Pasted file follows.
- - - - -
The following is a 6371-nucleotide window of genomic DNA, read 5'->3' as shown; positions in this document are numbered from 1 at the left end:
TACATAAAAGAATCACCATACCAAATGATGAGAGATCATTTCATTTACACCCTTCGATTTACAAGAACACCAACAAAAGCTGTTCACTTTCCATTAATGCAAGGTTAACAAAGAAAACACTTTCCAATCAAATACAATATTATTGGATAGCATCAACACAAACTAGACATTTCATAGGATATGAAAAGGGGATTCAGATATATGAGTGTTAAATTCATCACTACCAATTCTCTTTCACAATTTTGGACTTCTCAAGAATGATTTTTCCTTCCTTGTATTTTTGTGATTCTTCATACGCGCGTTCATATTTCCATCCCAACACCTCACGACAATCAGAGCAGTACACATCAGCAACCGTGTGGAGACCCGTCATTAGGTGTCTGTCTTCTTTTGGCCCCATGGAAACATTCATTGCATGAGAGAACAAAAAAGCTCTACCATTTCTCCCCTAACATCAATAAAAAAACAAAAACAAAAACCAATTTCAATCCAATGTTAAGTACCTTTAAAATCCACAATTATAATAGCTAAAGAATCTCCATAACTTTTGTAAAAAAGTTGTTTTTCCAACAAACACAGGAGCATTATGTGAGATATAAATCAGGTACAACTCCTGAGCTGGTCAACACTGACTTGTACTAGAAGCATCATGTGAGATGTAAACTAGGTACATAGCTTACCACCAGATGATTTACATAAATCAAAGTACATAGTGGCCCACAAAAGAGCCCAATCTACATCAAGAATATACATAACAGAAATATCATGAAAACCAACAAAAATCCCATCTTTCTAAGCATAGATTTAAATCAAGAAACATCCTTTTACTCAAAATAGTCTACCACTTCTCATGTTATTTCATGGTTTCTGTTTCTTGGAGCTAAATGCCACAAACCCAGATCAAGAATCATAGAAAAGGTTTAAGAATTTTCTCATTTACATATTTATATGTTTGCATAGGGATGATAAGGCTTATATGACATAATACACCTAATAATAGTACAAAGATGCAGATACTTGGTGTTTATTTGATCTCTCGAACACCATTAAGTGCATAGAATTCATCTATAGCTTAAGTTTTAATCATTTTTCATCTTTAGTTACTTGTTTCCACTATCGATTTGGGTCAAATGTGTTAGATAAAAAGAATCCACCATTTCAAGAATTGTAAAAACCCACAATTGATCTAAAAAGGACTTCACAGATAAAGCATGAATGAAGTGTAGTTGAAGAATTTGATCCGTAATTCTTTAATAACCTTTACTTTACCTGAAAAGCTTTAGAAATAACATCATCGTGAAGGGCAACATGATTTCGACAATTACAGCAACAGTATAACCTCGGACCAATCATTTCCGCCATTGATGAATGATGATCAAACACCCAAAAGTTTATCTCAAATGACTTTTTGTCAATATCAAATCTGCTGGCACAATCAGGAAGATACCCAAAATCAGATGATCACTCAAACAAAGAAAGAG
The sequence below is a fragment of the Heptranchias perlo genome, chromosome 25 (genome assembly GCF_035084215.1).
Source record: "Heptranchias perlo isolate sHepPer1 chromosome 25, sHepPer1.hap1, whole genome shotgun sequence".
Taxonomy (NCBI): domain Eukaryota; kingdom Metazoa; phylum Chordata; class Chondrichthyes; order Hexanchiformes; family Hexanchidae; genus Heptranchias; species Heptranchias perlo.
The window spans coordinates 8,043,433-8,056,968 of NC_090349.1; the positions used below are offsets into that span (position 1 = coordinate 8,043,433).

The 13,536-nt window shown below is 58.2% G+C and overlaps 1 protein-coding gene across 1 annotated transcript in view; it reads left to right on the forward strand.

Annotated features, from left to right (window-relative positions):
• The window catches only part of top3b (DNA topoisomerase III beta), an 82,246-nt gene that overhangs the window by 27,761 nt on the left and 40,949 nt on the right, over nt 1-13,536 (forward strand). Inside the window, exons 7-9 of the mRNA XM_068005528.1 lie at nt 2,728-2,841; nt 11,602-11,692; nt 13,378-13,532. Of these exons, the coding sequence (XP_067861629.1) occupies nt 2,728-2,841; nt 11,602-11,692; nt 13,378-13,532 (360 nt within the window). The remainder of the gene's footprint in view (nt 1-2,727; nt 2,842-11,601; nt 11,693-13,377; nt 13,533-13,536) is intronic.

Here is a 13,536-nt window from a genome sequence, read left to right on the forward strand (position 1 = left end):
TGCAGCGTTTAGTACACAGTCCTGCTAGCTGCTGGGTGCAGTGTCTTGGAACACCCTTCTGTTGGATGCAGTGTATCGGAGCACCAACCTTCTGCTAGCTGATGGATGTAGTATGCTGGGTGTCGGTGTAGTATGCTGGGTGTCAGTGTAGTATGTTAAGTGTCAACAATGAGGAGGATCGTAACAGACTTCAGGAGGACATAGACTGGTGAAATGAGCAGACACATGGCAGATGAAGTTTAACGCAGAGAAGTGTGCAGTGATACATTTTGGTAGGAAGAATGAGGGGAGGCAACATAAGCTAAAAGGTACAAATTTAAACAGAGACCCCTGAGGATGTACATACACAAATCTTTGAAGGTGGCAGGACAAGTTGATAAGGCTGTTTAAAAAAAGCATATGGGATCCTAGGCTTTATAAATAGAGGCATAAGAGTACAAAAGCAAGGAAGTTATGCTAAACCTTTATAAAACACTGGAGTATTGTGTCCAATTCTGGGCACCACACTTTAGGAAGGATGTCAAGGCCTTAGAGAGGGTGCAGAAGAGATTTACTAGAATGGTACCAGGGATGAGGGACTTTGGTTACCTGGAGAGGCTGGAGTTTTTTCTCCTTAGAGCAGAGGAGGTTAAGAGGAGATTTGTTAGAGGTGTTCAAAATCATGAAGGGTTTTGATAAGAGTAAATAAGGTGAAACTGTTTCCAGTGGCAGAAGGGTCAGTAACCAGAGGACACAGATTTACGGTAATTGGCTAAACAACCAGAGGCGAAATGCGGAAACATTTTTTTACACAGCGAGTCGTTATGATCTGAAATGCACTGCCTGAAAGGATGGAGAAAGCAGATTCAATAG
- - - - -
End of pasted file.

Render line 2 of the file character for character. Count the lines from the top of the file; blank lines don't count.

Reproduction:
TACATAAAAGAATCACCATACCAAATGATGAGAGATCATTTCATTTACACCCTTCGATTTACAAGAACACCAACAAAAGCTGTTCACTTTCCATTAATGCAAGGTTAACAAAGAAAACACTTTCCAATCAAATACAATATTATTGGATAGCATCAACACAAACTAGACATTTCATAGGATATGAAAAGGGGATTCAGATATATGAGTGTTAAATTCATCACTACCAATTCTCTTTCACAATTTTGGACTTCTCAAGAATGATTTTTCCTTCCTTGTATTTTTGTGATTCTTCATACGCGCGTTCATATTTCCATCCCAACACCTCACGACAATCAGAGCAGTACACATCAGCAACCGTGTGGAGACCCGTCATTAGGTGTCTGTCTTCTTTTGGCCCCATGGAAACATTCATTGCATGAGAGAACAAAAAAGCTCTACCATTTCTCCCCTAACATCAATAAAAAAACAAAAACAAAAACCAATTTCAATCCAATGTTAAGTACCTTTAAAATCCACAATTATAATAGCTAAAGAATCTCCATAACTTTTGTAAAAAAGTTGTTTTTCCAACAAACACAGGAGCATTATGTGAGATATAAATCAGGTACAACTCCTGAGCTGGTCAACACTGACTTGTACTAGAAGCATCATGTGAGATGTAAACTAGGTACATAGCTTACCACCAGATGATTTACATAAATCAAAGTACATAGTGGCCCACAAAAGAGCCCAATCTACATCAAGAATATACATAACAGAAATATCATGAAAACCAACAAAAATCCCATCTTTCTAAGCATAGATTTAAATCAAGAAACATCCTTTTACTCAAAATAGTCTACCACTTCTCATGTTATTTCATGGTTTCTGTTTCTTGGAGCTAAATGCCACAAACCCAGATCAAGAATCATAGAAAAGGTTTAAGAATTTTCTCATTTACATATTTATATGTTTGCATAGGGATGATAAGGCTTATATGACATAATACACCTAATAATAGTACAAAGATGCAGATACTTGGTGTTTATTTGATCTCTCGAACACCATTAAGTGCATAGAATTCATCTATAGCTTAAGTTTTAATCATTTTTCATCTTTAGTTACTTGTTTCCACTATCGATTTGGGTCAAATGTGTTAGATAAAAAGAATCCACCATTTCAAGAATTGTAAAAACCCACAATTGATCTAAAAAGGACTTCACAGATAAAGCATGAATGAAGTGTAGTTGAAGAATTTGATCCGTAATTCTTTAATAACCTTTACTTTACCTGAAAAGCTTTAGAAATAACATCATCGTGAAGGGCAACATGATTTCGACAATTACAGCAACAGTATAACCTCGGACCAATCATTTCCGCCATTGATGAATGATGATCAAACACCCAAAAGTTTATCTCAAATGACTTTTTGTCAATATCAAATCTGCTGGCACAATCAGGAAGATACCCAAAATCAGATGATCACTCAAACAAAGAAAGAG